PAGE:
Eye Safety in the Workshop

brian forbes westfarthing woodworks author biography about me experience

Eye safety in the workshop is very important. While your other senses are important to protect as well, your eyes are easily the most important. Being able to see what you are working on is the difference between a lifelong love of woodworking and a sudden end to an incredible hobby.

You Only Get Two Chances

eye safety in the workshop quoteYou only get two chances to lose an eye. It sounds funny but it’s the truth. The problem with eye safety and safety in general is that most people think about it after something bad happens.

The problem with this approach is that it’s reactive. When it comes to woodworking, you need to set yourself up to anticipate safety issues and act before they become real problems.

Now, you are most likely not going to be able to anticipate everything that can possibly happen in your shop. However, you can do your best to protect yourself in the case that something does go wrong.

Eye safety doesn’t have to be a chore. In fact, it can be a pleasure to wear safety glasses if you go about it correctly. Since you are going to be wearing your eye protection all the time, you need to invest in something that you will enjoy wearing.

If you are using an old pair of scratched up, cheap glasses, replace them immediately. Also, if you are still using those green tinted 6th grade science class goggles, throw them away too.

In order to get serious about eye safety, you should make an investment in your eye protection that matches the importance of having it. You do not need to spend a ton of money, but you do need to spend more than you normally would.

Spend some time looking at what is available for eye protection for your specific type of woodworking. Then, make an informed and educated purchase.
There are a few things that will happen when you buy nice eye protection. First, the product will fit well, and be much easier to wear.

This means that you will wear it more often and it will be more comfortable. Second, you will treat the equipment much better, because it will cost you more to replace. Finally, the product will be on your face more often, and that’s the key. The world’s best safety equipment can’t help you if it’s sitting in the box.

Be safe, and invest in yourself. For more tips, check out my free PDF, 50 Woodworking Tips.

If you have any questions on Eye Safety in the Workshop, please leave a comment and I will be glad to answer them. Also, please share my work with your friends on Pinterest! Happy building.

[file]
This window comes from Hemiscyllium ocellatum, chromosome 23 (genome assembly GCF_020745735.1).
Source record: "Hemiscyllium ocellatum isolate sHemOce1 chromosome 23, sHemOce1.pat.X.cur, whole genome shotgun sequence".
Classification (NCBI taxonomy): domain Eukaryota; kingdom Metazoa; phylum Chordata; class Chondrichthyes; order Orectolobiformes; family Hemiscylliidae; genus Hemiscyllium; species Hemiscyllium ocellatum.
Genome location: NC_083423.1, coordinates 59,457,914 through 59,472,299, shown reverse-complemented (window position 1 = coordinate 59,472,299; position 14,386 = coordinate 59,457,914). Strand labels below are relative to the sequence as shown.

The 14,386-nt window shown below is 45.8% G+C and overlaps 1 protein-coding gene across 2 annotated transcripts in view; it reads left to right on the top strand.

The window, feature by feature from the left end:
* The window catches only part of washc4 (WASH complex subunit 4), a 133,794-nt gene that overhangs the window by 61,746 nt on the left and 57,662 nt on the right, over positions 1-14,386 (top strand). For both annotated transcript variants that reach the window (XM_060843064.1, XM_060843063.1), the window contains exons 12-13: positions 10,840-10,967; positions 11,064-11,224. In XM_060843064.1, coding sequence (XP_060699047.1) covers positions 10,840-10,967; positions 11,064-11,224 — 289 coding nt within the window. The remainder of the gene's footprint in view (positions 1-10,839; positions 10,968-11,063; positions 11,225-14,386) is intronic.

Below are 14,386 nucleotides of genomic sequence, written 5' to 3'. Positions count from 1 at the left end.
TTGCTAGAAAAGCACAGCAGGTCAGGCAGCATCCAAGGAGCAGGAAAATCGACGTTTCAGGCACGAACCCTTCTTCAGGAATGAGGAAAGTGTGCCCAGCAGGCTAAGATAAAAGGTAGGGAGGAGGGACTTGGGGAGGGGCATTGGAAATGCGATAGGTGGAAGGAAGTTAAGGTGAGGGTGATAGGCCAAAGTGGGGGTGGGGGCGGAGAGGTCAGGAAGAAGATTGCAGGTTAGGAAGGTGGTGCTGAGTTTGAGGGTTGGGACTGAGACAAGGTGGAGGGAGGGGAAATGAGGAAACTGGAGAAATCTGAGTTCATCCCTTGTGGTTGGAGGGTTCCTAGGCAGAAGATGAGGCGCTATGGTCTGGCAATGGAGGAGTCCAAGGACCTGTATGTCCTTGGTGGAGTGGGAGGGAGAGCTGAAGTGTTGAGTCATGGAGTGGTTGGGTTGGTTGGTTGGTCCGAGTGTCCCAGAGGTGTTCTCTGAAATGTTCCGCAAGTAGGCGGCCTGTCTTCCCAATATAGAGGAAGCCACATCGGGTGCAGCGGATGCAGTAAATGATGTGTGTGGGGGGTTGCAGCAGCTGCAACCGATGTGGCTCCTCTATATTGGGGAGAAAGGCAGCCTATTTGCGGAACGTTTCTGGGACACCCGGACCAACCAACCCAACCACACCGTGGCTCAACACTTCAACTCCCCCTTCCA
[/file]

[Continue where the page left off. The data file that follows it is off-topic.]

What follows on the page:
Post Author-

brian forbes westfarthing woodworks llc owner

  • 20 Years Experience in Woodworking
  • 7 Published Books Available on Amazon
  • 750+ Helpful Posts Written
  • 1 Million+ Words Published
 

You Can Find My Books on Amazon!

woodworking and guitar making books
 

Filter:AllOpenResolvedClosedUnanswered
What is a Board Foot?
OpenBrian asked 4 months ago • 
119 views0 answers0 votes
How do I Get Started in Woodworking?
OpenBrian asked 4 months ago • 
98 views0 answers0 votes
Where do you get woodworking wood?
AnsweredBrian answered 4 months ago • 
263 views1 answers0 votes
What does a Woodworker Do?
AnsweredBrian answered 4 months ago • 
190 views1 answers0 votes
Why is Wood Not the Size it Says On the label?
AnsweredBrian answered 4 months ago • 
188 views1 answers0 votes
Where Do You Buy Woodworking Plans?
AnsweredBrian answered 4 months ago • 
230 views1 answers0 votes
What is Two Part Epoxy?
AnsweredBrian answered 4 months ago • 
151 views1 answers0 votes
Where Can You Take Woodworking Classes?
AnsweredBrian answered 4 months ago • 
106 views1 answers0 votes
When is the best Time to Sand Your Woodworking Project?
AnsweredBrian answered 4 months ago • 
131 views1 answers0 votes
What is OSB?
AnsweredBrian answered 4 months ago • 
102 views1 answers0 votes
Saving Money on Woodworking Books?
AnsweredBrian answered 4 months ago • 
137 views1 answers0 votes
Where to share my work?
AnsweredBrian answered 4 months ago • 
133 views1 answers0 votes
String Art String?
AnsweredBrian answered 4 months ago • 
151 views1 answers0 votes
What is S4S?
OpenBrian asked 5 months ago • 
117 views0 answers0 votes
How Many 16ths in an Inch?
Openclay answered 5 months ago • 
188 views1 answers0 votes
Is Epoxy Stronger than Wood Glue?
OpenBrian asked 5 months ago • 
276 views0 answers0 votes
Making Holes for String Art
OpenBrian asked 5 months ago • 
156 views0 answers0 votes
What’s the Difference Between Brad Nails and Regular Nails?
OpenBrian asked 5 months ago • 
122 views0 answers0 votes
Do You Use a Chisel With the Bevel Up or the Bevel Down?
OpenBrian asked 5 months ago • 
109 views0 answers0 votes

An Exclusive Member of Mediavine Home

Westfarthing Woodworks LLC is a participant in the Amazon Services LLC Associates Program, an affiliate advertising program designed to provide a means for us to earn fees by linking to Amazon.com and affiliated sites.